SCIA Engineer 18 can also create non-linear combinations of loads directly from linear combinations, a feature frequently requested by users. The design of composite beams and floors gives engineers access to a new Autodesign function that automatically proposes more economic design while still complying with the code and with a transparent calculation report so that users can control what is happening at all times.

The punching shear check, initially featured in SCVIA Engineer 17, has also been improved. This is a one-click punching shear design check based on automatic recognition of the location and shape of the columns, and their eccentricity and rotatio, but also the content around the columns such as existing beams, and openings nearby.

The simplification of buckling settings was one of the most frequently required improvements requested by SCIA users. The automatic determination of buckling length (and for LTB, for torsional buckling, etc.) has always been a powerful feature of SCIA Engineer. However, it could also be intimidating due to the numerous dialogues and settings that users had to plough through. This is now dramatically simplified, presenting all options to the user in a unique, redesigned dialogue.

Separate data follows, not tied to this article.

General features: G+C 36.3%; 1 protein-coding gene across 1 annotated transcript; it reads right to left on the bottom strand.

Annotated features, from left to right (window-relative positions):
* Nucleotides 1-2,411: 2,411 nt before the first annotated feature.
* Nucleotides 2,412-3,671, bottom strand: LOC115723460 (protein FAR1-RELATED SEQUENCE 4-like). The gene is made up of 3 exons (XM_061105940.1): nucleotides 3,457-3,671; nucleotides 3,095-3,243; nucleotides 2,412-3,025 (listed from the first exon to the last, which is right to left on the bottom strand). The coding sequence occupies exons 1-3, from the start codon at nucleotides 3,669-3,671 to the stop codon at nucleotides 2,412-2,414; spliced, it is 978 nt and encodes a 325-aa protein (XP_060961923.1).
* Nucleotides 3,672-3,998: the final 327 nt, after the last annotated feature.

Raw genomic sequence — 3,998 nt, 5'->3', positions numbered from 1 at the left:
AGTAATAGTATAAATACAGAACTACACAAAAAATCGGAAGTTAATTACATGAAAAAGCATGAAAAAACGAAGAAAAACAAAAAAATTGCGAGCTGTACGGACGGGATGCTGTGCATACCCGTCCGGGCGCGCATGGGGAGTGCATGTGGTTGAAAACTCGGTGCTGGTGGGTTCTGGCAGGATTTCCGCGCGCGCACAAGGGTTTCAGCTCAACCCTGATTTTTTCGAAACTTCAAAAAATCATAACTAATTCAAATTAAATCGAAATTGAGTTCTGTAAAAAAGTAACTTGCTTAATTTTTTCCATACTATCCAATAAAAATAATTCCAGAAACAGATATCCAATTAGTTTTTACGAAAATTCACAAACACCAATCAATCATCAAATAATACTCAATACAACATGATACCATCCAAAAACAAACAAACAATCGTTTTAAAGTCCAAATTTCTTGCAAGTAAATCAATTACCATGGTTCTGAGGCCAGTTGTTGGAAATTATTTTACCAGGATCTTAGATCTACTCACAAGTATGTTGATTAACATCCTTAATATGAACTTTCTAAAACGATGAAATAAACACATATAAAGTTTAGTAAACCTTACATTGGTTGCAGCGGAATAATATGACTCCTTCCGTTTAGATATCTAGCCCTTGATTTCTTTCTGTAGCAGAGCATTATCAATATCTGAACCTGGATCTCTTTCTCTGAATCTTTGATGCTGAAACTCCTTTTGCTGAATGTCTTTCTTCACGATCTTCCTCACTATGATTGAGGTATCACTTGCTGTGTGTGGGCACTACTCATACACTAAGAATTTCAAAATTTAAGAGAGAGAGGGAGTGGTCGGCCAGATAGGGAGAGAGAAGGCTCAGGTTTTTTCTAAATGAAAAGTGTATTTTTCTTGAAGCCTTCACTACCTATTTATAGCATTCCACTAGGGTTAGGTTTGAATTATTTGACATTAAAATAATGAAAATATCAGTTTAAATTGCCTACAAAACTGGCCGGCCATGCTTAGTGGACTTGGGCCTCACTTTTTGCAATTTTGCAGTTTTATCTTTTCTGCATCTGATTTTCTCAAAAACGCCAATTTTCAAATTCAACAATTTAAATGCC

One new user of the feature, Jeroen ter Steege of Aveco de Bondt, Netherlands, and a member of the SCIA Insider program, has already endorsed the improved features. "The new solution is useful and much easier to use. In my experience it's more user-friendly that results are immediately available in the dialog box itself (factors, lengths) and there is only one place to define settings," he said.

Also of interest is the support for structural glass and foundation design. The former involves the design of frameless structural glass assemblies in armour plate or toughened glass with unique analytical requirements.

EXTENDED INFORMATION FLOW IN BIM
SCIA Engineer 18 is also taking advantage of new Revit and Tekla Structures links which now boast extended information support for concrete and steel detailing. Specifically, the link between Tekla Structures and SCIA Engineer supports the bidirectional roundtrip exchange of data and transfer of end reactions to facilitate the design and detailing of connections in Tekla Structures, and the Revit link now supports the export of reinforcement for beams and slabs.

If you are just getting to grips with SCIA Engineer, you can visit the corporate SCIA website, below which now features a dedicated learning area, with improved materials to help new users familiarise themselves with the software faster and to enable existing users to deepen their knowledge.
www.scia.net